Awareness key goal of poverty game

Role-playing is part of the conference that will look at community needs.
Friday, July 16, 2004 | 12:00 a.m. CDT; updated 6:14 a.m. CDT, Tuesday, July 8, 2008

Participants in the “Creating our Future Together” forum will be playing with fake money, a utility company and a jail this weekend, but they will not be sitting around a Monopoly board. Instead, they will be role-playing in the “Walk a Mile in My Shoes” poverty simulation hosted by the Columbia/Boone County Community Partnership.

To the more than 13,000 Boone County residents the 2000 U.S. Census says are living at or below the federal poverty level, however, being poor is much more than a game.

The poverty simulation will give participants a chance to explore the realities of a low-income lifestyle. It is intended to create an atmosphere of awareness and sensitivity to the issues facing low-income families. Participants are divided into families of varying size and structure, including single-parent homes and those headed by grandparents, said Elaine West, the executive director of Missouri Association for Community Action.

Participants must function like a family for one “month,” or four 15-minute “weeks,” in which they struggle to pay rent, send children to school and file for welfare benefits. Low-income participants will assume other roles, too, offering services ranging from police officers, schools and hospitals to pawn brokers and utility providers.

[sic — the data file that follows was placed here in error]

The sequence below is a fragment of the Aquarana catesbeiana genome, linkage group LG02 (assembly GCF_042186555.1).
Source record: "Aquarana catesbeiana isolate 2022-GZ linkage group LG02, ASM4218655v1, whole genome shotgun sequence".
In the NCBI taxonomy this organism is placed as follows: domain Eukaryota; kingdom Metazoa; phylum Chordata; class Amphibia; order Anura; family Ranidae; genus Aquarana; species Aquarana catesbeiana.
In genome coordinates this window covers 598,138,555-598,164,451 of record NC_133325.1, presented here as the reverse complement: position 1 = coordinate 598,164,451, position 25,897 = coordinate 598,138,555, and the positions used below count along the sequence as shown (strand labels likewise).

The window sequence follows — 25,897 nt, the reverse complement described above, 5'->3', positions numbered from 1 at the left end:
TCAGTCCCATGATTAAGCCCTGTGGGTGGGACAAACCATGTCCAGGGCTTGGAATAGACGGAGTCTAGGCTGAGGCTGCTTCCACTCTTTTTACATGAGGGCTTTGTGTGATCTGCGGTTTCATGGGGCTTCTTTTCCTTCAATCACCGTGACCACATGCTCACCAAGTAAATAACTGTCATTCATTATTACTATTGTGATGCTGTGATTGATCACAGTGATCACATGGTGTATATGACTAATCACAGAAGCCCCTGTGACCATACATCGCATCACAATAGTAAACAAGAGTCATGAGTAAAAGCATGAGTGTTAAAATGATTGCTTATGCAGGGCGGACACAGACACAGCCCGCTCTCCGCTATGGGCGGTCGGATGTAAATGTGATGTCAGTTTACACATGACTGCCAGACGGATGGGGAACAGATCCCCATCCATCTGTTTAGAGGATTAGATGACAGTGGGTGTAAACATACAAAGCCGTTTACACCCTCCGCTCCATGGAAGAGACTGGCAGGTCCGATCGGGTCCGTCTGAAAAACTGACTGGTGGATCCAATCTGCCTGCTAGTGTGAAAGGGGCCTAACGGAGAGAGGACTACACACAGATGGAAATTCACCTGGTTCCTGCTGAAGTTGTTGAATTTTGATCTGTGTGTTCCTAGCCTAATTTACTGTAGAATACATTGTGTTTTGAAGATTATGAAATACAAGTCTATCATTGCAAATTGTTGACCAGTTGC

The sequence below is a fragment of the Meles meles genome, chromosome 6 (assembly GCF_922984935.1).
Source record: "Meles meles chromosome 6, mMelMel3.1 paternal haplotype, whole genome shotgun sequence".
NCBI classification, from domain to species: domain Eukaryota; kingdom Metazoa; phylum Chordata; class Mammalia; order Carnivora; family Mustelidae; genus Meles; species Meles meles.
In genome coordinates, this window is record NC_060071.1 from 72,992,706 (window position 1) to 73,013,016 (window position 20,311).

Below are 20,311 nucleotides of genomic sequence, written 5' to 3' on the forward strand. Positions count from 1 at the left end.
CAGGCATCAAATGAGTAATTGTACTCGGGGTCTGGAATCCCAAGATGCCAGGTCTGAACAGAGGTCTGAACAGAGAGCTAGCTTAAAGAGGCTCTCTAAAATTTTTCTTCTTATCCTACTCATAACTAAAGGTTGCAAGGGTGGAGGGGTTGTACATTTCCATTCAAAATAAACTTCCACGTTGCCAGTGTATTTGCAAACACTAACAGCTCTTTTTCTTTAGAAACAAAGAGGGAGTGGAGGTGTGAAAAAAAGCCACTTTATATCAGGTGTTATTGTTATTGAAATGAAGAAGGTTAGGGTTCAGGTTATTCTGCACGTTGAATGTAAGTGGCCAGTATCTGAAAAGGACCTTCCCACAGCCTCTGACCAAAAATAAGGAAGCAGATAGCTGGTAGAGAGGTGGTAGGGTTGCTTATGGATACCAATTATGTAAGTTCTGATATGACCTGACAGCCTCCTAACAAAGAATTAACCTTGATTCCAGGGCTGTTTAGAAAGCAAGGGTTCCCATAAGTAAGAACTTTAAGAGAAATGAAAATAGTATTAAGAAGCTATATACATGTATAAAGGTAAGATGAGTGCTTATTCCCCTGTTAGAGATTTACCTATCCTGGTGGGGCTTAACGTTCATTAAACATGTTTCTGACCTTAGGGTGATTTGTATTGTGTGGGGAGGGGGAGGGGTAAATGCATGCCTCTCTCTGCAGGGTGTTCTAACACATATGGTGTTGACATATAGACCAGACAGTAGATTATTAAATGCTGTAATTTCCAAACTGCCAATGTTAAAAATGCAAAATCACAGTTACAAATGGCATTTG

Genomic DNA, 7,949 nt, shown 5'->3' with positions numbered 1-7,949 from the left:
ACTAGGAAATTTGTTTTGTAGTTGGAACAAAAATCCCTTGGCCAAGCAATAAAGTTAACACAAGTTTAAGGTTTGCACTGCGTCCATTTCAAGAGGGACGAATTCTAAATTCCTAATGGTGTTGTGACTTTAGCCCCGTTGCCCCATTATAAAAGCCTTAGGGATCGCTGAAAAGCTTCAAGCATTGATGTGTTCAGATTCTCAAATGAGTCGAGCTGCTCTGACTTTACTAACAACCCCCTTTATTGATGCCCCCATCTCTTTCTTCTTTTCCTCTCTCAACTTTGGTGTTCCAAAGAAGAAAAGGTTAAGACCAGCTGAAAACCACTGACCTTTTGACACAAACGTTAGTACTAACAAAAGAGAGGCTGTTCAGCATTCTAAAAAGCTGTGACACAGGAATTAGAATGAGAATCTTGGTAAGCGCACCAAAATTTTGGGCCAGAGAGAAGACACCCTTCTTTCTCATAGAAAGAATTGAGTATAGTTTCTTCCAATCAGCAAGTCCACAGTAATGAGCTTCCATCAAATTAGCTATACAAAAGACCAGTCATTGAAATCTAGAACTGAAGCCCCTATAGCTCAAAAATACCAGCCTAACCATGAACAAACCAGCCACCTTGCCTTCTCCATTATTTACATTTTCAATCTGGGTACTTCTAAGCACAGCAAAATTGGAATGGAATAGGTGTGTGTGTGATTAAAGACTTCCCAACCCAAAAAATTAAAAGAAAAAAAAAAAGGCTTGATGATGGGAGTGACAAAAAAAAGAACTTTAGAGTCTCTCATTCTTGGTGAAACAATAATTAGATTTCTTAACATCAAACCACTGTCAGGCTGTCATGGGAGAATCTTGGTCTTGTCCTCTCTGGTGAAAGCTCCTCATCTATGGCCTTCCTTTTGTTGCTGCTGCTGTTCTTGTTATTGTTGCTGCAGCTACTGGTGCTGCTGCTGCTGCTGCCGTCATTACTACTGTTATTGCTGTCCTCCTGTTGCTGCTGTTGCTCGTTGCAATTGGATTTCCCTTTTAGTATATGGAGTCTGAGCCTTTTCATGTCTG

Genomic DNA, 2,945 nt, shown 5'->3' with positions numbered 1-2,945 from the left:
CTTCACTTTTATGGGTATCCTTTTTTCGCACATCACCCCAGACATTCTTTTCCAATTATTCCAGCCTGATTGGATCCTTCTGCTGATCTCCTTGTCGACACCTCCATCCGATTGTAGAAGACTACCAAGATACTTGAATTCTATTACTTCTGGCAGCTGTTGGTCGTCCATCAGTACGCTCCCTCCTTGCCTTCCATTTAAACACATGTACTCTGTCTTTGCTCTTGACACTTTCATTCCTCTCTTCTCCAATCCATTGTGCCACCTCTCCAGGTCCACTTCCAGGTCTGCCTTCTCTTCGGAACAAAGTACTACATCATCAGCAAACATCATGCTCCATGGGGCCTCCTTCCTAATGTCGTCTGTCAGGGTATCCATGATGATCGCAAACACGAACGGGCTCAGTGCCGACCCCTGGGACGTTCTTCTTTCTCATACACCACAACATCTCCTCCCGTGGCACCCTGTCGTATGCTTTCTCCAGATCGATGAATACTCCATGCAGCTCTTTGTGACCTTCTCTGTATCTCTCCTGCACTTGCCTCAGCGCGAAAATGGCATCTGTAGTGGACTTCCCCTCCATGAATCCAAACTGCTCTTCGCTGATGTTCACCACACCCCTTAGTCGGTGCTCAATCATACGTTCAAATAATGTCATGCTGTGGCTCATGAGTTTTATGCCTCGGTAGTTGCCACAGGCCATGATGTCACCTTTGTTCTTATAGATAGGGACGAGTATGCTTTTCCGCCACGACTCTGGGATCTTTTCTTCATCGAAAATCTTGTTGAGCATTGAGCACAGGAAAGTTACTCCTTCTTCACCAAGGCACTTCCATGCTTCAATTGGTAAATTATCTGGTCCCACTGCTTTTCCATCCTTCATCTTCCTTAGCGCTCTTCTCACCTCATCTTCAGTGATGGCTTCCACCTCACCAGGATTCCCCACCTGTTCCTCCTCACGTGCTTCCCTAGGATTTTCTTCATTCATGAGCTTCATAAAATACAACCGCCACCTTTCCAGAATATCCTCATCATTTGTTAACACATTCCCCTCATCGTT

“We work with a group of people we call the have-nots, the people struggling to meet their basic needs, and the haves, the people who have the means to provide for their families,” said Steven Tatlow, community involvement coordinator for the Community Partnership. “And in the simulation they interact through role reversal.”

Scheduled to be held from 2 to 5:30 p.m. today, the poverty simulation is part of a two-day conference with keynote speakers Elson Floyd and Vicky Riback Wilson and additional sessions such as “Lobby Your Legislators,” “The Youth Empowerment Project” and “Real Time Community Change.”

“We’re going to see if we can get different people involved in the community to sit down and look at the needs of the community and see what the partnership should be doing,” said Boone County Presiding Commissioner Keith Schnarre, the county’s liaison to the Community Partnership.

Judy Baker, a Democratic candidate for 25th District state representative, plans to attend the conference to touch base with community leaders and learn what issues concern them.

“The whole conference is designed around networking the community organizations and accelerating collaboration, which I consider a worthy, worthy goal,” Baker said.

Also among the 100 guests expected at the conference are Mike Shirk, CEO of Boone Hospital Center; Mike Middleton, MU vice chancellor; Don Laird, president of the Columbia Chamber of Commerce; and Chuck Headley, president of the Columbia Board of Education.

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